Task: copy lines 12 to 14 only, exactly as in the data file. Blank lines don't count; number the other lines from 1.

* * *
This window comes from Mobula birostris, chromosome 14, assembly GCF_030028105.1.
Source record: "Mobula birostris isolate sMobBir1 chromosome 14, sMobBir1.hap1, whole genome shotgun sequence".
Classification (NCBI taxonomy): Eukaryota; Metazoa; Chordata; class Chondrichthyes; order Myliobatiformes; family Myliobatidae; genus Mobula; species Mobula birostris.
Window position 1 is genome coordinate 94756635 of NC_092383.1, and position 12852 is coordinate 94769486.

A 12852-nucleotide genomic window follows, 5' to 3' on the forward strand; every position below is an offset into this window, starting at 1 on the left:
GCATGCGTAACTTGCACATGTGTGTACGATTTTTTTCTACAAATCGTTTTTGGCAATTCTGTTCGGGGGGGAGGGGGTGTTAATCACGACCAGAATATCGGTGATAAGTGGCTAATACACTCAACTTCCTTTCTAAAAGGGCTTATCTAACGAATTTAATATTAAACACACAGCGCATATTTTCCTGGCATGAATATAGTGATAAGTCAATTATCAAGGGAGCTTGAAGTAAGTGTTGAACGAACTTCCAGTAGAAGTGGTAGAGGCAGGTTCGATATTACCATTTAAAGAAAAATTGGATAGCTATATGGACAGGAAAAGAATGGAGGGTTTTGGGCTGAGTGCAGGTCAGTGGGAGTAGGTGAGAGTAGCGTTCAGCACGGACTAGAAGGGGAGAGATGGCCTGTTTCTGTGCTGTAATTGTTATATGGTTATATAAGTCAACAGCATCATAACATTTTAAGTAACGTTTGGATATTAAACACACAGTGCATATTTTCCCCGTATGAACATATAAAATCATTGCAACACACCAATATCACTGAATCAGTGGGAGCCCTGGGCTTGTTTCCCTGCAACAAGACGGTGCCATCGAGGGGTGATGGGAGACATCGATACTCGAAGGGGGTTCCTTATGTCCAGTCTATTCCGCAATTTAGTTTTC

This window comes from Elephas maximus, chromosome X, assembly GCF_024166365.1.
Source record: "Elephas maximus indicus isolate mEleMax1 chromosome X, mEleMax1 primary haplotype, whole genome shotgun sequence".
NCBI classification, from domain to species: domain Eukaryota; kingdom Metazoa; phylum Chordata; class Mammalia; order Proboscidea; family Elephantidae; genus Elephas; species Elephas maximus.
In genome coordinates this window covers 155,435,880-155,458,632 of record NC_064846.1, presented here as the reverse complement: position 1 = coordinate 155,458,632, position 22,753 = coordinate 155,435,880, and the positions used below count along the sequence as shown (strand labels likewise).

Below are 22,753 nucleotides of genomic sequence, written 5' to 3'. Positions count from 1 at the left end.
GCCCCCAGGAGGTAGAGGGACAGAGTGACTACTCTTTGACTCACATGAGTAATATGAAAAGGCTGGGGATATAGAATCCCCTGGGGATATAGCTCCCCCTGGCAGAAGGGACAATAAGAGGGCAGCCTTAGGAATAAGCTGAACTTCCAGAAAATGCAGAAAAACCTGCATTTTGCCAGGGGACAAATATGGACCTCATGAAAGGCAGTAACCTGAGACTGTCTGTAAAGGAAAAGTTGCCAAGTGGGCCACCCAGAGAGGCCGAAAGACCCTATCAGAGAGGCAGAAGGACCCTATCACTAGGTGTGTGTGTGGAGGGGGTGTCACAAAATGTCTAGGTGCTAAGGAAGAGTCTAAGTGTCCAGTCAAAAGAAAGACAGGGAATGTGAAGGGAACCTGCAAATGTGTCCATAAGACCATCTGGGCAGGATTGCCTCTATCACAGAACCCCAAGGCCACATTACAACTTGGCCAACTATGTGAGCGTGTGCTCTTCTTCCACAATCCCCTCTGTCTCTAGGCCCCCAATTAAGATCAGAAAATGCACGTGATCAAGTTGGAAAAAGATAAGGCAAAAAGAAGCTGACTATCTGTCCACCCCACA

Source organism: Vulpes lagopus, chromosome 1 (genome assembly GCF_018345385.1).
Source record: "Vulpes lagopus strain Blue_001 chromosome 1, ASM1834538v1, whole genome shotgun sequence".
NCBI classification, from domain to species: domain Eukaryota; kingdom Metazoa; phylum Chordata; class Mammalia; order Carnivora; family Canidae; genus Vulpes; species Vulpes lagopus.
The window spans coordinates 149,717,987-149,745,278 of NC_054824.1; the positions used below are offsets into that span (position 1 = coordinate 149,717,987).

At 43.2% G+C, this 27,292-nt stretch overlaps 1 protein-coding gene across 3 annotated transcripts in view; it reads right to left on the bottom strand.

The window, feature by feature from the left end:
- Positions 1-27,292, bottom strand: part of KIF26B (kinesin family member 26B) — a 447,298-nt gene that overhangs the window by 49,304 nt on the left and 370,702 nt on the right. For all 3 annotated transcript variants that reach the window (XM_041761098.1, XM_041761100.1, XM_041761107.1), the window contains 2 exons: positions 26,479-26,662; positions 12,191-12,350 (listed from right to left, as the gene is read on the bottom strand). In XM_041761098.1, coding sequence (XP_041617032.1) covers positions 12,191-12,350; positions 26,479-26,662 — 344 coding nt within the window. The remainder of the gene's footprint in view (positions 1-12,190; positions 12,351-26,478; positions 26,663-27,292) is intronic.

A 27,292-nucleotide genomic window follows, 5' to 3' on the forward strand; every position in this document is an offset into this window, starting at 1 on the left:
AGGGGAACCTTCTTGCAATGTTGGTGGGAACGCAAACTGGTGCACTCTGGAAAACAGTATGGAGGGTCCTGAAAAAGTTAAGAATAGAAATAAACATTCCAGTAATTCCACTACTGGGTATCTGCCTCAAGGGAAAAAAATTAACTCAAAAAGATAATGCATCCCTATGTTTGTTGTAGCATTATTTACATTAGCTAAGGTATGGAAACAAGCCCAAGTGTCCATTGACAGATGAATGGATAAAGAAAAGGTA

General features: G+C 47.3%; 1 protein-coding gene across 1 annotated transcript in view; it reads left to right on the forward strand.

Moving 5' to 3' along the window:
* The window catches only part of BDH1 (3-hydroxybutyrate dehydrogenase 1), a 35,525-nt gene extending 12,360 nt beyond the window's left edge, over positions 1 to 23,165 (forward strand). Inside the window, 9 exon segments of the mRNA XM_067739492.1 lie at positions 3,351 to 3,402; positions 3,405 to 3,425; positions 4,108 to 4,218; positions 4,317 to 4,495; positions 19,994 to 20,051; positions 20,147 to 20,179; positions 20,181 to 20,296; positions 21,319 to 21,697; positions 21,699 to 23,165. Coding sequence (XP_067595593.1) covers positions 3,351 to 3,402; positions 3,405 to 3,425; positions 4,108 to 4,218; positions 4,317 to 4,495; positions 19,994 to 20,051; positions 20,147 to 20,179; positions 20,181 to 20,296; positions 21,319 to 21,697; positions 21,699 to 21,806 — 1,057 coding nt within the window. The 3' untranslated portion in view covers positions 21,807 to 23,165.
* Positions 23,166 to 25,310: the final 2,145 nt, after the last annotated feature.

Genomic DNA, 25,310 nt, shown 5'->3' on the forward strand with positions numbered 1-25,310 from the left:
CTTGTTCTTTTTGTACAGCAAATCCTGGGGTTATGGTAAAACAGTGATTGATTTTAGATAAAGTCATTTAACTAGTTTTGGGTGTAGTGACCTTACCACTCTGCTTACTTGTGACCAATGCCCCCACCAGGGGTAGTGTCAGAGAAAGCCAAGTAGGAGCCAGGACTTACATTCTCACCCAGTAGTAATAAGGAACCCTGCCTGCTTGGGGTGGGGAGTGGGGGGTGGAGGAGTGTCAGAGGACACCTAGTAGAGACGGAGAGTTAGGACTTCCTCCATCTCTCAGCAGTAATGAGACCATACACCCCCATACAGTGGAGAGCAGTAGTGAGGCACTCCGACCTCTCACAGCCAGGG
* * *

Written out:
GCCCCCAGGAGGTAGAGGGACAGAGTGACTACTCTTTGACTCACATGAGTAATATGAAAAGGCTGGGGATATAGAATCCCCTGGGGATATAGCTCCCCCTGGCAGAAGGGACAATAAGAGGGCAGCCTTAGGAATAAGCTGAACTTCCAGAAAATGCAGAAAAACCTGCATTTTGCCAGGGGACAAATATGGACCTCATGAAAGGCAGTAACCTGAGACTGTCTGTAAAGGAAAAGTTGCCAAGTGGGCCACCCAGAGAGGCCGAAAGACCCTATCAGAGAGGCAGAAGGACCCTATCACTAGGTGTGTGTGTGGAGGGGGTGTCACAAAATGTCTAGGTGCTAAGGAAGAGTCTAAGTGTCCAGTCAAAAGAAAGACAGGGAATGTGAAGGGAACCTGCAAATGTGTCCATAAGACCATCTGGGCAGGATTGCCTCTATCACAGAACCCCAAGGCCACATTACAACTTGGCCAACTATGTGAGCGTGTGCTCTTCTTCCACAATCCCCTCTGTCTCTAGGCCCCCAATTAAGATCAGAAAATGCACGTGATCAAGTTGGAAAAAGATAAGGCAAAAAGAAGCTGACTATCTGTCCACCCCACA

Source organism: Vulpes lagopus, chromosome 1 (genome assembly GCF_018345385.1).
Source record: "Vulpes lagopus strain Blue_001 chromosome 1, ASM1834538v1, whole genome shotgun sequence".